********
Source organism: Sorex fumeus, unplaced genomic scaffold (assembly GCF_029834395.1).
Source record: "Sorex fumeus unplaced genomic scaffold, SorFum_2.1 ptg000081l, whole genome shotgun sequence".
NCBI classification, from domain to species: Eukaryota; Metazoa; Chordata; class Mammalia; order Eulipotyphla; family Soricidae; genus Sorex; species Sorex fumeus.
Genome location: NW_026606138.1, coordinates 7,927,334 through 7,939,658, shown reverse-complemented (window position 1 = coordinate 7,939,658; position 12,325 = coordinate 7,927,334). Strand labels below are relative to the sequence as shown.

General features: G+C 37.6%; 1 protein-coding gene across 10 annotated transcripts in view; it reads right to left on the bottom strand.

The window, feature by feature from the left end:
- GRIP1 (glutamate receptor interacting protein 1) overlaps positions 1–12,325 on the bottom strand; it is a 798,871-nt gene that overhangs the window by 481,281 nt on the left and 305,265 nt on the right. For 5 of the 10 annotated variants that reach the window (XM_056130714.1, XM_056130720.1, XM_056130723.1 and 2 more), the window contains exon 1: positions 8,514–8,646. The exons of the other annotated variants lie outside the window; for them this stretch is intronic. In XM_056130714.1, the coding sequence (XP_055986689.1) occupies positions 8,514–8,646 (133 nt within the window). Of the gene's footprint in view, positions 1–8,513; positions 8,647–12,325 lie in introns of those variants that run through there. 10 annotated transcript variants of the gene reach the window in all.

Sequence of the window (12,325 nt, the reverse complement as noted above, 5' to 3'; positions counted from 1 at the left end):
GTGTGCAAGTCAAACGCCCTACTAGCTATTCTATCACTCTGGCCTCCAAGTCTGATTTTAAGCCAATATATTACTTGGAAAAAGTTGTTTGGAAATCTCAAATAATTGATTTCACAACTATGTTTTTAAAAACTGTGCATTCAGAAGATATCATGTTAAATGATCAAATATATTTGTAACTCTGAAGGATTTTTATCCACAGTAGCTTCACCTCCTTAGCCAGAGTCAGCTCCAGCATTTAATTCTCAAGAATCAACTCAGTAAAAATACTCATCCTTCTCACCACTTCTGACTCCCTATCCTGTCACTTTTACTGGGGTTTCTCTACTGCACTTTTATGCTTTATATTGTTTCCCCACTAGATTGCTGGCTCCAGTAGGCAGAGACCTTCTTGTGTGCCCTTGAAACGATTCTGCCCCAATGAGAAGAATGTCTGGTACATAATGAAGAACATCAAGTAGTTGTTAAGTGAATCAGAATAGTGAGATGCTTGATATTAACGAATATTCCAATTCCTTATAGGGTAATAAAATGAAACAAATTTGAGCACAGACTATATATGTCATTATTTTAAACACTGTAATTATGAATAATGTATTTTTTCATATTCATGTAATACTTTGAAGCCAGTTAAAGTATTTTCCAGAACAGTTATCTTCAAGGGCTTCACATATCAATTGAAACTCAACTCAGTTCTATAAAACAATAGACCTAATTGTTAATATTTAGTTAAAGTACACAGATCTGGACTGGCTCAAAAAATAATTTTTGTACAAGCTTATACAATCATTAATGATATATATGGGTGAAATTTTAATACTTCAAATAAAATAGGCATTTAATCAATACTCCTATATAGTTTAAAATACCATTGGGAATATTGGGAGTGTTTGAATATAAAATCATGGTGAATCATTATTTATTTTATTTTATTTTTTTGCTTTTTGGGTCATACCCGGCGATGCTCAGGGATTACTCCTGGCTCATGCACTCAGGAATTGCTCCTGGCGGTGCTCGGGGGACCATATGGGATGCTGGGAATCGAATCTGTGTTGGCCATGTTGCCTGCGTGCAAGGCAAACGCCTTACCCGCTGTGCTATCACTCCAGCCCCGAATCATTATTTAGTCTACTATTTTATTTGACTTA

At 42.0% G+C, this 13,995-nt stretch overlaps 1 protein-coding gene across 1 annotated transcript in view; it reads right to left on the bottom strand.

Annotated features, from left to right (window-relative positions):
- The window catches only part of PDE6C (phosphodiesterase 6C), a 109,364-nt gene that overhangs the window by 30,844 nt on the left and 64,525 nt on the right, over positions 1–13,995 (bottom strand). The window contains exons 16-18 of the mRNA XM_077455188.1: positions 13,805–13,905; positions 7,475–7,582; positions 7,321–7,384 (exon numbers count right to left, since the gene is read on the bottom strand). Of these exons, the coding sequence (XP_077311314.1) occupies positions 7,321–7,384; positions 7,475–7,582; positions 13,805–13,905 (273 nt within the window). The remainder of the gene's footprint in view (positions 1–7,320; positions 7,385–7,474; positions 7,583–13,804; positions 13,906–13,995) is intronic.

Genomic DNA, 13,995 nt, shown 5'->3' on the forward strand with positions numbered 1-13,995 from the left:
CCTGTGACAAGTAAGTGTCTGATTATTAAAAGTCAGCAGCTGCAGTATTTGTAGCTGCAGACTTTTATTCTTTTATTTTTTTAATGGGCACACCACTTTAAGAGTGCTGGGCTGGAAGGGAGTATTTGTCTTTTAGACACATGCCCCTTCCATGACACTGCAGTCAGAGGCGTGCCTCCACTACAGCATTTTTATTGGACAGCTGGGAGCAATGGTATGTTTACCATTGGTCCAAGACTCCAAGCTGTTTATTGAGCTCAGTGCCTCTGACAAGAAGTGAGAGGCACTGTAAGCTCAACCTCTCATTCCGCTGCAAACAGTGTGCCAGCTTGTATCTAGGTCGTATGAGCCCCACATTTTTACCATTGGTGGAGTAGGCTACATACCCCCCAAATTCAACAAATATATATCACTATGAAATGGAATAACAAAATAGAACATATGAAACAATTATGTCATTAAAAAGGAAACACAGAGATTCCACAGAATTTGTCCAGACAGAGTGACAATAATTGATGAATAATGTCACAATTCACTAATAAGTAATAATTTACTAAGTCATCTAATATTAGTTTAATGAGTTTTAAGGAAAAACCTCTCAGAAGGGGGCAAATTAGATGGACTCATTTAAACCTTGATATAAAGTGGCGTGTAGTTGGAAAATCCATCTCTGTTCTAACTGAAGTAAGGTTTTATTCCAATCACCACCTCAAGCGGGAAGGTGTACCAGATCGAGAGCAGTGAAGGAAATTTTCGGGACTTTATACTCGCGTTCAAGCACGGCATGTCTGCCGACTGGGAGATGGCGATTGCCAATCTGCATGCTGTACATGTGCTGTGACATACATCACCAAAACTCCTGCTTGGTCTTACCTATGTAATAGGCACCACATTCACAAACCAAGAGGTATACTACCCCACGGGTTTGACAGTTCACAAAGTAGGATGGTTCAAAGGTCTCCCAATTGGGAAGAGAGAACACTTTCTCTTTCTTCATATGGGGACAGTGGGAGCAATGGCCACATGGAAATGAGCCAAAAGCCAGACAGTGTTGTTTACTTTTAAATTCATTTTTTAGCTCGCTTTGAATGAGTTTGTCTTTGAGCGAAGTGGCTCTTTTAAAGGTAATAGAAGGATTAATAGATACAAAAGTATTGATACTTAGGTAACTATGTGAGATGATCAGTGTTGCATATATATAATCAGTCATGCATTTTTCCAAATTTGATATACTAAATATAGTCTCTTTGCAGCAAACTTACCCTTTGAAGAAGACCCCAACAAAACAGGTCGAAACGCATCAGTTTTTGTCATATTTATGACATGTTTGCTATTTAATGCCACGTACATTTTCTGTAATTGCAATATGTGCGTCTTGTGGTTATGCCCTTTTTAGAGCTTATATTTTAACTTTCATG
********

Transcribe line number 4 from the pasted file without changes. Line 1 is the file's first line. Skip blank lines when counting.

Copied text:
Genome location: NW_026606138.1, coordinates 7,927,334 through 7,939,658, shown reverse-complemented (window position 1 = coordinate 7,939,658; position 12,325 = coordinate 7,927,334). Strand labels below are relative to the sequence as shown.